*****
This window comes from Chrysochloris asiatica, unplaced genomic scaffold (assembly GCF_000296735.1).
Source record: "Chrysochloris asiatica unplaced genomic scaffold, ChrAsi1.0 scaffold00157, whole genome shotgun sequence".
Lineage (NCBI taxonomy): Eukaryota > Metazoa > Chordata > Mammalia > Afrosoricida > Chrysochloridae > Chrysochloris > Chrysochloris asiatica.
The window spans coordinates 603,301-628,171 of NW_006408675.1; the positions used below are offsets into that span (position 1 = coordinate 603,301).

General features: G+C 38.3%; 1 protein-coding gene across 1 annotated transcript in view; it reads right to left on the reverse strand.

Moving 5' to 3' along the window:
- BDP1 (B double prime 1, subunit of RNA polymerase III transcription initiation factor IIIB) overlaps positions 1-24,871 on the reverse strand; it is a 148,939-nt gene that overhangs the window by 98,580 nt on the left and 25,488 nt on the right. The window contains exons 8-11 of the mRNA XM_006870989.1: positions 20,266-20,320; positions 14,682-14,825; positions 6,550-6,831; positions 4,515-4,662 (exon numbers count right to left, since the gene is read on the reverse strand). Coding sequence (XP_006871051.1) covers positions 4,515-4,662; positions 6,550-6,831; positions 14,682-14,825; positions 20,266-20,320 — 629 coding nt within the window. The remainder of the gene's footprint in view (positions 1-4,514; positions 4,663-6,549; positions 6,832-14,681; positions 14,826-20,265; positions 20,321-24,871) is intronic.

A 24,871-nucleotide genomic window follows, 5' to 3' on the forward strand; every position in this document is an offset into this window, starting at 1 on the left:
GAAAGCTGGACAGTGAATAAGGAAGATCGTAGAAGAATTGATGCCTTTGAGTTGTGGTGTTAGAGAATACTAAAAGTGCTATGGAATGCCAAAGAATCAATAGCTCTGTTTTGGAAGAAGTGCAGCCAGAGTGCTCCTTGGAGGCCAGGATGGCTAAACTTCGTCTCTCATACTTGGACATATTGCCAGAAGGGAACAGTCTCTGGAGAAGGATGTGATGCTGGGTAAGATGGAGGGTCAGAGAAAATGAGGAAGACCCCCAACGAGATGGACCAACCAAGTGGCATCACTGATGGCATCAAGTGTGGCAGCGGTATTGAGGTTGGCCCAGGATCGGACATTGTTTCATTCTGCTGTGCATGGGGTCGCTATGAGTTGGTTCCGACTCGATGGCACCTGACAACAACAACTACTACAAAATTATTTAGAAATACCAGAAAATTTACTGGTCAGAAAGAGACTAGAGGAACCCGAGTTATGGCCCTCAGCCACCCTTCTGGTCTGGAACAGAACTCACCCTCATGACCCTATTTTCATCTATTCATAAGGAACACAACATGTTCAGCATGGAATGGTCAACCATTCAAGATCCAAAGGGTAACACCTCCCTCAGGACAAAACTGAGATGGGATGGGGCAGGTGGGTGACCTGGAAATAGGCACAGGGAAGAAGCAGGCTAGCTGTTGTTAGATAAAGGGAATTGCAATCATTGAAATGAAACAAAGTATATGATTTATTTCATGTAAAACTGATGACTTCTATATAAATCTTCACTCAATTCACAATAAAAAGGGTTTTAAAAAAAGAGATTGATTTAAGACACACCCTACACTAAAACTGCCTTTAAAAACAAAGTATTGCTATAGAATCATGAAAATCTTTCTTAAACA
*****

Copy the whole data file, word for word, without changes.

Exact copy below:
This window comes from Chrysochloris asiatica, unplaced genomic scaffold (assembly GCF_000296735.1).
Source record: "Chrysochloris asiatica unplaced genomic scaffold, ChrAsi1.0 scaffold00157, whole genome shotgun sequence".
Lineage (NCBI taxonomy): Eukaryota > Metazoa > Chordata > Mammalia > Afrosoricida > Chrysochloridae > Chrysochloris > Chrysochloris asiatica.
The window spans coordinates 603,301-628,171 of NW_006408675.1; the positions used below are offsets into that span (position 1 = coordinate 603,301).

General features: G+C 38.3%; 1 protein-coding gene across 1 annotated transcript in view; it reads right to left on the reverse strand.

Moving 5' to 3' along the window:
- BDP1 (B double prime 1, subunit of RNA polymerase III transcription initiation factor IIIB) overlaps positions 1-24,871 on the reverse strand; it is a 148,939-nt gene that overhangs the window by 98,580 nt on the left and 25,488 nt on the right. The window contains exons 8-11 of the mRNA XM_006870989.1: positions 20,266-20,320; positions 14,682-14,825; positions 6,550-6,831; positions 4,515-4,662 (exon numbers count right to left, since the gene is read on the reverse strand). Coding sequence (XP_006871051.1) covers positions 4,515-4,662; positions 6,550-6,831; positions 14,682-14,825; positions 20,266-20,320 — 629 coding nt within the window. The remainder of the gene's footprint in view (positions 1-4,514; positions 4,663-6,549; positions 6,832-14,681; positions 14,826-20,265; positions 20,321-24,871) is intronic.

A 24,871-nucleotide genomic window follows, 5' to 3' on the forward strand; every position in this document is an offset into this window, starting at 1 on the left:
GAAAGCTGGACAGTGAATAAGGAAGATCGTAGAAGAATTGATGCCTTTGAGTTGTGGTGTTAGAGAATACTAAAAGTGCTATGGAATGCCAAAGAATCAATAGCTCTGTTTTGGAAGAAGTGCAGCCAGAGTGCTCCTTGGAGGCCAGGATGGCTAAACTTCGTCTCTCATACTTGGACATATTGCCAGAAGGGAACAGTCTCTGGAGAAGGATGTGATGCTGGGTAAGATGGAGGGTCAGAGAAAATGAGGAAGACCCCCAACGAGATGGACCAACCAAGTGGCATCACTGATGGCATCAAGTGTGGCAGCGGTATTGAGGTTGGCCCAGGATCGGACATTGTTTCATTCTGCTGTGCATGGGGTCGCTATGAGTTGGTTCCGACTCGATGGCACCTGACAACAACAACTACTACAAAATTATTTAGAAATACCAGAAAATTTACTGGTCAGAAAGAGACTAGAGGAACCCGAGTTATGGCCCTCAGCCACCCTTCTGGTCTGGAACAGAACTCACCCTCATGACCCTATTTTCATCTATTCATAAGGAACACAACATGTTCAGCATGGAATGGTCAACCATTCAAGATCCAAAGGGTAACACCTCCCTCAGGACAAAACTGAGATGGGATGGGGCAGGTGGGTGACCTGGAAATAGGCACAGGGAAGAAGCAGGCTAGCTGTTGTTAGATAAAGGGAATTGCAATCATTGAAATGAAACAAAGTATATGATTTATTTCATGTAAAACTGATGACTTCTATATAAATCTTCACTCAATTCACAATAAAAAGGGTTTTAAAAAAAGAGATTGATTTAAGACACACCCTACACTAAAACTGCCTTTAAAAACAAAGTATTGCTATAGAATCATGAAAATCTTTCTTAAACA